“You are a child of the universe, no less than the trees & the stars; you have a right to be here. And whether or not it is clear to you, no doubt the universe is unfolding just as it should.”-Desiderata (found in Old Saint Paul’s Church Dated 1692)
This quote is important to me for many reasons but primarily because this quote is a part of a larger poem that hung on the wall of my grandfather’s study. I read it maybe a dozen times over the years, but I never fully let it in until days after he died when we were going about the work of organizing and cleaning up the remnants of his life. I remember standing there staring at the framed poem on the wall like it was entirely novel, even though I had passed by this poem hundreds of times.
I felt so lost on that day.
When we lose someone, the actual losing is not the most painful part. The most painful part is learning how to reorient yourself in the world without the rhythm of them in your life. Our lives are so governed by rhythms both natural and manmade. The most essential rhythm that governs our life is the heartbeat. In the womb we grow comforted by the steady “lub-dub” of our mothers’ heart. The heart beat is the first music we ever experience. It is hard when the rhythms that we are accustomed to breakdown, disappear or are taken from us. The work of reorientation is confusing. It is clumsy like the first stumbling steps of a baby. It is unnerving like the sound of that one person who is clapping off the beat at a concert. It is disorienting like waking suddenly from deep sleep bleary eyed and foggy. It makes you question the orientation of your own rhythm in this world.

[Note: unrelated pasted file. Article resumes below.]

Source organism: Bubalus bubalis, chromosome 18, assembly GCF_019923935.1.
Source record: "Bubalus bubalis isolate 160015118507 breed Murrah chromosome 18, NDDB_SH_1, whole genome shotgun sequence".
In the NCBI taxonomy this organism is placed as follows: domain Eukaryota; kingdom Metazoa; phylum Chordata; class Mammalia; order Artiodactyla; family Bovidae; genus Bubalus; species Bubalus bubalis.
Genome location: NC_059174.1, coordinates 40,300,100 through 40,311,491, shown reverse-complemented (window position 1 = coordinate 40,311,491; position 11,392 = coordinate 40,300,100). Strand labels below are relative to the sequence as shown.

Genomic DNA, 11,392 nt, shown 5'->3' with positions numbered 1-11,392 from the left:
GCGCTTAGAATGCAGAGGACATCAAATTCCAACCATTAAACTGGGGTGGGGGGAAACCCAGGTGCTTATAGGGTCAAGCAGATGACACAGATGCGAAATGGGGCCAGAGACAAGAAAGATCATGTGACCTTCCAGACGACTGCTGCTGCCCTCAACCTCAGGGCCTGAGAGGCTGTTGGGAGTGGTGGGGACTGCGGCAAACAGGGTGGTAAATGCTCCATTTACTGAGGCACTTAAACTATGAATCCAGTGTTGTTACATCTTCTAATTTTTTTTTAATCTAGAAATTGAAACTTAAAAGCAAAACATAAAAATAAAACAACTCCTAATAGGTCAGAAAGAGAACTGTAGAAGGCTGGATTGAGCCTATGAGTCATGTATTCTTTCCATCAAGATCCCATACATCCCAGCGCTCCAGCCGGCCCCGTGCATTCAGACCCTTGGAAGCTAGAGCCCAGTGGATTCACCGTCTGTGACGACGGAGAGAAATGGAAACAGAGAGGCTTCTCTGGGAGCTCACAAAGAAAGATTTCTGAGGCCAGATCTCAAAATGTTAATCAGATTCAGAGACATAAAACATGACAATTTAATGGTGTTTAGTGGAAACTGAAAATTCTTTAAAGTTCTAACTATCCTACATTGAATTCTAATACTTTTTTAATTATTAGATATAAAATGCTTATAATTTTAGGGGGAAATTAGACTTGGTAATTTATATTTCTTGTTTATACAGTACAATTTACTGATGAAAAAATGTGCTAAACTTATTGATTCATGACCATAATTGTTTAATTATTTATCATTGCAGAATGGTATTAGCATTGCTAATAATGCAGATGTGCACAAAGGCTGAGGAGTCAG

When grandpa’s heart ceased beating, I remember feeling like the world was suddenly infinitely more confusing. I did not consciously know it, but my body was trying to reorient itself in a universe without the rhythm of Roy Hansen. I needed to know that I still belonged amid all my confusion. I remember I stood captivated by the framed poem on the wall. As I read the words “You are a child of the universe no less than the trees & the stars; you have a right to be here…” it was like the deep chime of a large bell; a clear and visceral vibration moving through my mind. Even if I did not know exactly where my place in the universe was, I could be certain that there was indeed still a place for me. This quote did not change the work of finding my way in the world, but it was a place to ground myself even if just for a moment. In the midst of it all I still belonged, right here.
I hope that today you remember that no matter how confusing life can be the truest thing about you is always that you are a child of the universe and you belong.
You belong. Right here. You belong.